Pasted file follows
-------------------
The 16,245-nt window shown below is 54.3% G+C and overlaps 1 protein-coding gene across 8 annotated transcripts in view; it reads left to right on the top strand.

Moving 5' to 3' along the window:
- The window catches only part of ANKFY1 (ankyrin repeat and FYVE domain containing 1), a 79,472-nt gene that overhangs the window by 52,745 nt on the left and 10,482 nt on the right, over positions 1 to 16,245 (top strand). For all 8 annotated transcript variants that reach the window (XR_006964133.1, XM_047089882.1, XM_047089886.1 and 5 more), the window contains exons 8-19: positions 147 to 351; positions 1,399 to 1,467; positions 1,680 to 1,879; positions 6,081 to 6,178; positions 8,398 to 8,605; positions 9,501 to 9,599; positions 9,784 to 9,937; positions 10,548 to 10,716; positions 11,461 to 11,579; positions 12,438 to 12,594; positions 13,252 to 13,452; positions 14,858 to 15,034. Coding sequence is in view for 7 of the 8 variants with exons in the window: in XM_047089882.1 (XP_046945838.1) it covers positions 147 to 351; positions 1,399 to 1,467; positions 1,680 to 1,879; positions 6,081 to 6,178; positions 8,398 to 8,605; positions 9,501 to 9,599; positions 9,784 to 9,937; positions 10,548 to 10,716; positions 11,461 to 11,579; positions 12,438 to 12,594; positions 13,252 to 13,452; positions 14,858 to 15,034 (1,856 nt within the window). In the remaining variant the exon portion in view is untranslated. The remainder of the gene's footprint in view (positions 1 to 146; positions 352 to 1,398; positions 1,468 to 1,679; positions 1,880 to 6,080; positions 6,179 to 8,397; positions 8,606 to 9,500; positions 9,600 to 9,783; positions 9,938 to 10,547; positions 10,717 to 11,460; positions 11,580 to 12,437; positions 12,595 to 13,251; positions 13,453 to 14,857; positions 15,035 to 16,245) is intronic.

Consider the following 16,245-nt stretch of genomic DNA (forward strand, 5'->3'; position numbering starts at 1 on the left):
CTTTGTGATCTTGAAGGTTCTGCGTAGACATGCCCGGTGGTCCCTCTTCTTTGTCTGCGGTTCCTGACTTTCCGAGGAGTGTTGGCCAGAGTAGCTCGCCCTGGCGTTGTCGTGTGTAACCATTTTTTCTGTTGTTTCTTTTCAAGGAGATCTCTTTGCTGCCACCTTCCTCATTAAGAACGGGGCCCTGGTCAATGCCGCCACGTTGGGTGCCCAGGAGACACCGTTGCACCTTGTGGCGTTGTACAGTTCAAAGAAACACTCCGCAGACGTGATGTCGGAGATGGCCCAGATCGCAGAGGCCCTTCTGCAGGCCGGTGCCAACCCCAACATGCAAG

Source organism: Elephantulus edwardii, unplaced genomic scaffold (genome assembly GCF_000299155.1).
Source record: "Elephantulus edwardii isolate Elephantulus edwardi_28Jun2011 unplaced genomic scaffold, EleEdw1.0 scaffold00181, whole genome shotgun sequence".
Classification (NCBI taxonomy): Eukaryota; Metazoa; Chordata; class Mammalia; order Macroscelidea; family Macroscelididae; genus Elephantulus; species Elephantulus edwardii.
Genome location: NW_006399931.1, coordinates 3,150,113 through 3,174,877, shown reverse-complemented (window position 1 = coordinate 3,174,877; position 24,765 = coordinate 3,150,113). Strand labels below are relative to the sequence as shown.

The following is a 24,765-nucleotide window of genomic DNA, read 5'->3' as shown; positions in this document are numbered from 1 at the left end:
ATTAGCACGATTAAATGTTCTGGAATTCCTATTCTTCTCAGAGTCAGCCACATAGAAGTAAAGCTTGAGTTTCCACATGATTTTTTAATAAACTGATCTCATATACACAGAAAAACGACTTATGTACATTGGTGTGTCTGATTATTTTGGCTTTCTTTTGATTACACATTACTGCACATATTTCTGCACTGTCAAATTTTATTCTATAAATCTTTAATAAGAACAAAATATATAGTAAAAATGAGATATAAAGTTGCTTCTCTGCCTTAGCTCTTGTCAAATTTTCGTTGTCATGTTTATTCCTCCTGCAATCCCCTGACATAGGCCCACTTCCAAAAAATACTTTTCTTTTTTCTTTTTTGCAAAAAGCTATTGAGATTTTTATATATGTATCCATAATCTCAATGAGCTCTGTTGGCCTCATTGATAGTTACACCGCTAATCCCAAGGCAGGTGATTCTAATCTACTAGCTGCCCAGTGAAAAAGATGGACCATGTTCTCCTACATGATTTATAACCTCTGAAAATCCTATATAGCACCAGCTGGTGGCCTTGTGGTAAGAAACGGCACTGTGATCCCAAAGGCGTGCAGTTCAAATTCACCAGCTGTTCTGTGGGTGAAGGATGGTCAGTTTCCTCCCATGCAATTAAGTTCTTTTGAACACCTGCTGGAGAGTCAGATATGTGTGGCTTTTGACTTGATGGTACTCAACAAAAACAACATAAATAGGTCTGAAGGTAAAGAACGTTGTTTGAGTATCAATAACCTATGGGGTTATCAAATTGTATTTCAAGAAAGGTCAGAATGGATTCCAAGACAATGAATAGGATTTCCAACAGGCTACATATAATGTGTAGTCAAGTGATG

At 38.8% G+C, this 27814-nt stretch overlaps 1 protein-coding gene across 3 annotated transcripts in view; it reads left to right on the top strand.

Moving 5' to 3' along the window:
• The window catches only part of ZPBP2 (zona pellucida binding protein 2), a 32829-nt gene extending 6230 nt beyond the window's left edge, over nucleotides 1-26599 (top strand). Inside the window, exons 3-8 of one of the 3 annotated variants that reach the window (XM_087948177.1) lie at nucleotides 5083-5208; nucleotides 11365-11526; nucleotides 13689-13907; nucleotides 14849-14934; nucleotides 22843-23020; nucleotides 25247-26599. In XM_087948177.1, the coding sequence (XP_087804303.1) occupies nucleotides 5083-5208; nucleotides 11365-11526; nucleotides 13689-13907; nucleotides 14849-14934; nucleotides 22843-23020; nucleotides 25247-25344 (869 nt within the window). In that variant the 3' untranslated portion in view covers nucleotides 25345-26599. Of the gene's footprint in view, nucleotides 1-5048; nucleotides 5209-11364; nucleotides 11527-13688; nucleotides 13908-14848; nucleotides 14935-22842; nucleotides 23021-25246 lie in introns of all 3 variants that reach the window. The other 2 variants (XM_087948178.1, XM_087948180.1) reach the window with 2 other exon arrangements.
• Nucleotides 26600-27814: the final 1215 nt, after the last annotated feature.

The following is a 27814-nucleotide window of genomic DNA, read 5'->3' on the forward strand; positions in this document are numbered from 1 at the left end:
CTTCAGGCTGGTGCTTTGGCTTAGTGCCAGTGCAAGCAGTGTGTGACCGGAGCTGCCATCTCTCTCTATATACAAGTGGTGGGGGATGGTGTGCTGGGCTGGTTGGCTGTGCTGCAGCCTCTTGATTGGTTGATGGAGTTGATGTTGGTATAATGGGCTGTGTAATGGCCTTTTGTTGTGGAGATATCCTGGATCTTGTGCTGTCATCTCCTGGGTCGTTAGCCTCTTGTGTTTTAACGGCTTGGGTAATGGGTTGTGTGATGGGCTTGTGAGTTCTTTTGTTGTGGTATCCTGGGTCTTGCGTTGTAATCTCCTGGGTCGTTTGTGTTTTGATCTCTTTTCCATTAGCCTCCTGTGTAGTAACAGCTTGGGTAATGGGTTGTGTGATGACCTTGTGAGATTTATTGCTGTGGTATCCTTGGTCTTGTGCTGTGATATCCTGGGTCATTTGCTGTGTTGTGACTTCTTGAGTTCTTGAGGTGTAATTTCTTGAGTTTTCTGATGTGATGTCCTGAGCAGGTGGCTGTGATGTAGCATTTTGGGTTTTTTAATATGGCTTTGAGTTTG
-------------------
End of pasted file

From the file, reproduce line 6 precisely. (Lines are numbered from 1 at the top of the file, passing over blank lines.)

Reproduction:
Source organism: Elephantulus edwardii, unplaced genomic scaffold (genome assembly GCF_000299155.1).